Sometimes at fiddle jams I hear people say things like “I’m so sick of Kesh Jig. It’s totally been played out.” Maybe they just need a break from hearing and playing a particular melody. But tunes like Kesh Jig or Old Joe Clarke have been played a lot for a reason: they are great tunes.
I’ve been teaching violin and fiddle for over twenty years and have taught some tunes hundreds of times and played them probably a thousand times. You’d think I would be tired of these tunes, that it would be torture to hear another beginning student scratch through Oh Susannah.
But when a student starts to get the song and make music with it, it stills sounds and feels great. It’s amazing to me that this person didn’t know the tune when they walked in the door and now they do. It’s also amazing when someone takes the courageous step* to learn an instrument, and then a few months later they’re just doing it.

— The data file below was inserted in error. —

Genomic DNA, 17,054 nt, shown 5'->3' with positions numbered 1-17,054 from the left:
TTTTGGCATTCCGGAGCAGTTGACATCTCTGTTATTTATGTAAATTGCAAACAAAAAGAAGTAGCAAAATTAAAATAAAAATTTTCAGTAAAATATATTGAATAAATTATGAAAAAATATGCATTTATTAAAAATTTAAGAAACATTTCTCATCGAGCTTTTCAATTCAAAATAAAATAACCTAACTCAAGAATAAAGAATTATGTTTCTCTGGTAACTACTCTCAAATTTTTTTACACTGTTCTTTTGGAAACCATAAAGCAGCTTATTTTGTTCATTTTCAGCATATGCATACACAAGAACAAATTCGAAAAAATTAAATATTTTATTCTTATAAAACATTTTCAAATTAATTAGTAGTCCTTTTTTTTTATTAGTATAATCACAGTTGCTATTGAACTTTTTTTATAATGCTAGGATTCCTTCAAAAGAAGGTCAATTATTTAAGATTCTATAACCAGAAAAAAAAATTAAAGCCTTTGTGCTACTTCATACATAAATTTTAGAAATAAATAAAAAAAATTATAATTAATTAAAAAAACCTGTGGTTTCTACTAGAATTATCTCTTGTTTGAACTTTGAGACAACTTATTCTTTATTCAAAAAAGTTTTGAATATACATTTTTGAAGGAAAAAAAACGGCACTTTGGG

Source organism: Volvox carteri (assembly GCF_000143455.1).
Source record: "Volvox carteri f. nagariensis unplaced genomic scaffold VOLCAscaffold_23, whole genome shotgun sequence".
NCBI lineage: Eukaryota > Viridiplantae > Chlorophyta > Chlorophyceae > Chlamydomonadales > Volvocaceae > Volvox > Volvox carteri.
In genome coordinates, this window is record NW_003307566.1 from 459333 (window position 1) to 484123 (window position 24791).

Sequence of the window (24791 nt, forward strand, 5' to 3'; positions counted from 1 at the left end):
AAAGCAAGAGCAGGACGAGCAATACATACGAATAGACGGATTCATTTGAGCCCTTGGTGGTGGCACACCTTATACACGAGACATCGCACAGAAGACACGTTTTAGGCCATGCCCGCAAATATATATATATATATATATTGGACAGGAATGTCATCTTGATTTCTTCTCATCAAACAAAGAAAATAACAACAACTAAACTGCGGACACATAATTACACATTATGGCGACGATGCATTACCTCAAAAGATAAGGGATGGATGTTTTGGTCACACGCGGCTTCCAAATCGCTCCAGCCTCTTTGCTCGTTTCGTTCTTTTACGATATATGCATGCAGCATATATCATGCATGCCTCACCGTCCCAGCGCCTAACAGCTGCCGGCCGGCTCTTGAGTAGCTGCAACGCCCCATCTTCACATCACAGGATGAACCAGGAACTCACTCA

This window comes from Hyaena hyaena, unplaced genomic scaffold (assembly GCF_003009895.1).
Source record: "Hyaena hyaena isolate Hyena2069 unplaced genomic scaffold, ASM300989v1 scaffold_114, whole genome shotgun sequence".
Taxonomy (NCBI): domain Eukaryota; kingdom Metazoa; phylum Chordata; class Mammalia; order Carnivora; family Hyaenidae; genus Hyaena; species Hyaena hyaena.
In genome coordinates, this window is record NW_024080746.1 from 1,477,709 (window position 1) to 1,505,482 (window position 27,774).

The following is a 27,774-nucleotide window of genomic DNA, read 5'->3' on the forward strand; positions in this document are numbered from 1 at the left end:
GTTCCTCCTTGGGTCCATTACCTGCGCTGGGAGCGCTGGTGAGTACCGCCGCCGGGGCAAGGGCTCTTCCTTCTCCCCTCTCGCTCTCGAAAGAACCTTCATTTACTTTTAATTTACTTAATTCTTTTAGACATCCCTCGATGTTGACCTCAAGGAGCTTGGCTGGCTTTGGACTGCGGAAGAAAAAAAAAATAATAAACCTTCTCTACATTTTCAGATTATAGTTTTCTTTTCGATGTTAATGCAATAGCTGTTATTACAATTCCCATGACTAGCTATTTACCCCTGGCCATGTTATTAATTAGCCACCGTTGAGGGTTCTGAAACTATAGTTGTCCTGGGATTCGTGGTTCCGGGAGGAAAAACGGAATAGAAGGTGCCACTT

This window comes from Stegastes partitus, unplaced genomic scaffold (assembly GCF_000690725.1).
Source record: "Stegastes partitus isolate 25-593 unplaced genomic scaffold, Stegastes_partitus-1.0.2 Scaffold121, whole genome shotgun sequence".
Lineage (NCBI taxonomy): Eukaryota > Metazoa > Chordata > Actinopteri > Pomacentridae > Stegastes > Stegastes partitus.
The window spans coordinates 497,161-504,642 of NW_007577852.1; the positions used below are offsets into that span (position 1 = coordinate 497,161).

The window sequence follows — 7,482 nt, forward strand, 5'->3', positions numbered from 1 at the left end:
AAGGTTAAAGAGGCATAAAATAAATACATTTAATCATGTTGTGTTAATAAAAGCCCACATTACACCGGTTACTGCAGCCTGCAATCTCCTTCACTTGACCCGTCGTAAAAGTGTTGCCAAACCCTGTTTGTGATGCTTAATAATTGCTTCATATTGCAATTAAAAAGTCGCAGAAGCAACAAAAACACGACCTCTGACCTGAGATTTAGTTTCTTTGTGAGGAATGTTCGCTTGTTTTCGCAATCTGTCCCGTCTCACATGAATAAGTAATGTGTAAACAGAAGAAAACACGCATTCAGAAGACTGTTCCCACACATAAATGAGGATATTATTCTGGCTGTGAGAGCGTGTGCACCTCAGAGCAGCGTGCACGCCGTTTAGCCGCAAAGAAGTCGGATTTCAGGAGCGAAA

If I’m practicing with a G drone and I play Kesh Jig, I’m going to try something new with this tune that I’ve been playing since I was a kid. This is where creativity comes into play. Can I practice some technique I’ve recently learned with this old tune?
I’m currently learning new ways to slide and shift up the neck as part of my study of Indian music. How do I practice it? With tunes like Kesh Jig. I know the melody at an unconscious level, so I can use it to play around with moving my fingers up and down.
These tunes are like old friends. They are there as an anchor for you as you go through changes, deal with new problems and learn new things.